Holidays are so incredibly stressful and overwhelming.
I’ve been feeling the pressure lately and there’s definitely a part of me that wants to just shut down and isolate from family and loved ones. There’s never enough money for the gifts I want to buy; there’s not enough time to get to all the people you want to spend time with. There’s a strain on personal relationships and job performance.
I recently spent Thanksgiving in the Dallas area. My parents are trying to sell their home so they’ve moved a lot into storage. I slept on an air mattress on the floor and it was one of the most restful nights of my life. My dad pounded on the door Thanksgiving morning at about 5 a.m. and said “I need to move your car. I need your keys. Rittenhouse [assisted living facility] called and they think Jeanne had a stroke.”
Jeanne is my 88-year-old grandmother. She lived with my parents for several years after her husband, my beloved favorite person in the world, Dah, passed away so I spent a lot of time with her.
She’s incredibly intelligent and loving and I don’t have a single bad memory of her. She has a great sense of humor. She loves bird watching and telling me what the weather is going to be like. She loves being with her children, grandchildren and great-grandchildren. She’s as perfect as a grandmother should be.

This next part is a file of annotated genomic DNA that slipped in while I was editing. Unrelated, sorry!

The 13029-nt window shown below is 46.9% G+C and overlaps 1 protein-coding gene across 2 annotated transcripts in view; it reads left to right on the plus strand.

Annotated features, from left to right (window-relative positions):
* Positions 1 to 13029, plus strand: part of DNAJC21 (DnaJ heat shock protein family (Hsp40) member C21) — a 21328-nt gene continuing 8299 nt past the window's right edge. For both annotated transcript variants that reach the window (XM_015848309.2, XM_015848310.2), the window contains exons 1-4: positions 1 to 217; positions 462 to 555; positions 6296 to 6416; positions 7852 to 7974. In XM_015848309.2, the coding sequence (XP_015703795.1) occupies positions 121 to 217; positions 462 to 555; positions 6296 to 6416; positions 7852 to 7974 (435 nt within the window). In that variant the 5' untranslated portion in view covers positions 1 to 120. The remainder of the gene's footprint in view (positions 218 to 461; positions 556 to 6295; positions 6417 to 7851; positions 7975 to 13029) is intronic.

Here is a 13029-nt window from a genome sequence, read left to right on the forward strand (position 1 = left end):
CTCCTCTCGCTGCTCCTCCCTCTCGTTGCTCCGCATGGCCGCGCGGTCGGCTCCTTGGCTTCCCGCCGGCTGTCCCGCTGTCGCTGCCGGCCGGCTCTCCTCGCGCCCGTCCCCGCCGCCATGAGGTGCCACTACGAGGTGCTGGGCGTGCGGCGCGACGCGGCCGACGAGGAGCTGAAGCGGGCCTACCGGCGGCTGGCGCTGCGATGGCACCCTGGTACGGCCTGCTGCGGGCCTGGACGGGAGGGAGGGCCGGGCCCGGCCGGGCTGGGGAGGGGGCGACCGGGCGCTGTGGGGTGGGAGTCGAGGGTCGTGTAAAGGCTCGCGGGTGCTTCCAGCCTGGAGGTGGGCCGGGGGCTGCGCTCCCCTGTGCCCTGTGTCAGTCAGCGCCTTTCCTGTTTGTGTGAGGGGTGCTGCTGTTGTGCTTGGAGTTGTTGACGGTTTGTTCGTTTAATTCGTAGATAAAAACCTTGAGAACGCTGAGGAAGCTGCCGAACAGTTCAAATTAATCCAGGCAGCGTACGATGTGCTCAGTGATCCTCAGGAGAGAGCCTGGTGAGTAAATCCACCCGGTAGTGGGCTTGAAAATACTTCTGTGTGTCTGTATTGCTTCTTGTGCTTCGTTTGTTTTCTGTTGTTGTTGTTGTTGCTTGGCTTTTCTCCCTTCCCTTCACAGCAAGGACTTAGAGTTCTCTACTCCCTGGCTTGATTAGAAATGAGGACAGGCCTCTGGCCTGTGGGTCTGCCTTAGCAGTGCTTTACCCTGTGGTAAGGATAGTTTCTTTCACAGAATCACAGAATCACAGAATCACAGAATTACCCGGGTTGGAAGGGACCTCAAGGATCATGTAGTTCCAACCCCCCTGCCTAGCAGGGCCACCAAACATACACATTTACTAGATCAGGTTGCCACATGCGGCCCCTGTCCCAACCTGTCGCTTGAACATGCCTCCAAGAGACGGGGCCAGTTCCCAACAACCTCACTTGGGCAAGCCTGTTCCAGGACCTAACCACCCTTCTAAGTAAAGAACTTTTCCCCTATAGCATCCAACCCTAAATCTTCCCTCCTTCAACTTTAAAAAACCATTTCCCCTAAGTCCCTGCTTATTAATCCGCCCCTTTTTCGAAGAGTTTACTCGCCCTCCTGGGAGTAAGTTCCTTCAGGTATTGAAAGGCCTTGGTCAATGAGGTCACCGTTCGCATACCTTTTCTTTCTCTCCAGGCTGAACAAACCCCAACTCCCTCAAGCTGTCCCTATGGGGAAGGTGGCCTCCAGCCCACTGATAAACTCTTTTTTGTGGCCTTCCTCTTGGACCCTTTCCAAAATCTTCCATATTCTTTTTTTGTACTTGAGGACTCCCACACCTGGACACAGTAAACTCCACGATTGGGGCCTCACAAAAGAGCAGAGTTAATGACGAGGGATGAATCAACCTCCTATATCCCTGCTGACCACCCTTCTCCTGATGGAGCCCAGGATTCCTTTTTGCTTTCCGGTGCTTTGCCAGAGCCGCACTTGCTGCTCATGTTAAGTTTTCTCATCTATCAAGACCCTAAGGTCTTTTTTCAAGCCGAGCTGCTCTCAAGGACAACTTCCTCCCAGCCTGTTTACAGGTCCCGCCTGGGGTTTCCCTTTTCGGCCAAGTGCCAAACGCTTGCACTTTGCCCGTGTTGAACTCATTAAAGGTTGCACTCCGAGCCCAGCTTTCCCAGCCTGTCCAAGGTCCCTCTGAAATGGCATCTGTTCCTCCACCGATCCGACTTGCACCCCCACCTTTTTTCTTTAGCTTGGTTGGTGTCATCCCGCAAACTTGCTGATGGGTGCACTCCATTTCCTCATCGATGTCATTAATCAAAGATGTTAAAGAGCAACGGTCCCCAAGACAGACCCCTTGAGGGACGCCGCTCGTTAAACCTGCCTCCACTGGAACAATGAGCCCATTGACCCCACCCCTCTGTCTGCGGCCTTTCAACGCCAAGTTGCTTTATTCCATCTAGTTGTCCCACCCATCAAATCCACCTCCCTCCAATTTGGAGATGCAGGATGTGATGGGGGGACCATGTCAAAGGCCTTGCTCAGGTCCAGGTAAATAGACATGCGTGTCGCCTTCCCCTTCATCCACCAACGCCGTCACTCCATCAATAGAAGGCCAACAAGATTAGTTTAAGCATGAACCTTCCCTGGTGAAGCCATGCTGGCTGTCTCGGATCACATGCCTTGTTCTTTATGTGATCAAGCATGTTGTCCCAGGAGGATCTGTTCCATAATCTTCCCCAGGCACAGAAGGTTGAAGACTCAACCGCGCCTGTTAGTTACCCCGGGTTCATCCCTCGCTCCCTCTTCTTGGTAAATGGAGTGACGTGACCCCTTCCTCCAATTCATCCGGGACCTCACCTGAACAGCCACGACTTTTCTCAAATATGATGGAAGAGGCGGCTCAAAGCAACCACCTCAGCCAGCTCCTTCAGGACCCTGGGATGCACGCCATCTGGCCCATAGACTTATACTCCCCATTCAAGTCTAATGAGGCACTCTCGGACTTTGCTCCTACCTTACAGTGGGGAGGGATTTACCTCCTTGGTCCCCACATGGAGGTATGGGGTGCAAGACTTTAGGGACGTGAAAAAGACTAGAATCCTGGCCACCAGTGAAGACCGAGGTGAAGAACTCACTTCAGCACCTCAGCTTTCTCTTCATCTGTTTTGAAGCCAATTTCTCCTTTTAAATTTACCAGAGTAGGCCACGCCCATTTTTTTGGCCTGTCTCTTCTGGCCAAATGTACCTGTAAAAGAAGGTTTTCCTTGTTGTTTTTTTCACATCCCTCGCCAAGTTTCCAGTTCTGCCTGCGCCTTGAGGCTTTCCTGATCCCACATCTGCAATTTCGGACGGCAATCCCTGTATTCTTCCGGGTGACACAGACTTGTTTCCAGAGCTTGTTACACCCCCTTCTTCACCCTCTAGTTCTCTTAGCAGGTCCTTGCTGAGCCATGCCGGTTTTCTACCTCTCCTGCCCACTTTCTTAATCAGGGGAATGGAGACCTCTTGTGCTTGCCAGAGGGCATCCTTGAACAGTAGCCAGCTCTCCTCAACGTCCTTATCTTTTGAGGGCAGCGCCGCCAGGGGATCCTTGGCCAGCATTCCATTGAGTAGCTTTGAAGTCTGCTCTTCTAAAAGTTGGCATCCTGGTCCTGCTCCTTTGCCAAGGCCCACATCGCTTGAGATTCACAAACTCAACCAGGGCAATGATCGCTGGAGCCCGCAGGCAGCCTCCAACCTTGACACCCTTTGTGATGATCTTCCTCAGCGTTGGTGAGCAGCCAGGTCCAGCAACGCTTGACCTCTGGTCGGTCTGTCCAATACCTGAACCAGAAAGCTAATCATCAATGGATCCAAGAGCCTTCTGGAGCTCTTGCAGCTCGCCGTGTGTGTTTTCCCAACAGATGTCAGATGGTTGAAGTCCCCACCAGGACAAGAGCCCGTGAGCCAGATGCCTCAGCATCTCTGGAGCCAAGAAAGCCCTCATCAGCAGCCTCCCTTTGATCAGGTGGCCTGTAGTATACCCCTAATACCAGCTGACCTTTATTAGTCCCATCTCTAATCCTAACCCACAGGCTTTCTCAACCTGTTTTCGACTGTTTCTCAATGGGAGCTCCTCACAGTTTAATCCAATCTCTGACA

I’d already been having a pretty emotional week so news of this stroke business opened up the floodgates.
While my parents and my aunt sat with her in the emergency room and later by her hospital bed, I decided I would do what I came to do, which was give thanks with my family. I went to my sister’s house and played Mole Rats on the floor with her kids while we waited for some news.
My parents came by for lunch and updated us that it was, in fact, a confirmed stroke with a blockage in her brain. She couldn’t open her eyes or her mouth but she was still there, as evidenced by some slurred speech. Her left side is paralyzed and she can’t even drink water because she can’t swallow (apparently that’s a brain function) so they were giving her fluids through an IV.
I don’t know how to feel about this. She looked pretty bad. I don’t want her to suffer. I know that if I were in that state, I sure as heck would have checked out. And I think it’s selfish how we sometimes want to hang on to someone because we need them even once they’re ready to move on.
I realize how fortunate I am to have grown up with all four of my grandparents very much in my life. I lost the first one when I was in college. Jeanne is now the last one standing.
When I saw her in that hospital bed on Thursday, she couldn’t see me, so I held her hand and said, “Jeanne, it’s April.”
With her mouth barely open she said, “I love you, baby.”
Maybe for now, that’s enough.
April Towery is the managing editor of The Sealy News. She can be reached at 979-885-3562 or via email at firstname.lastname@example.org.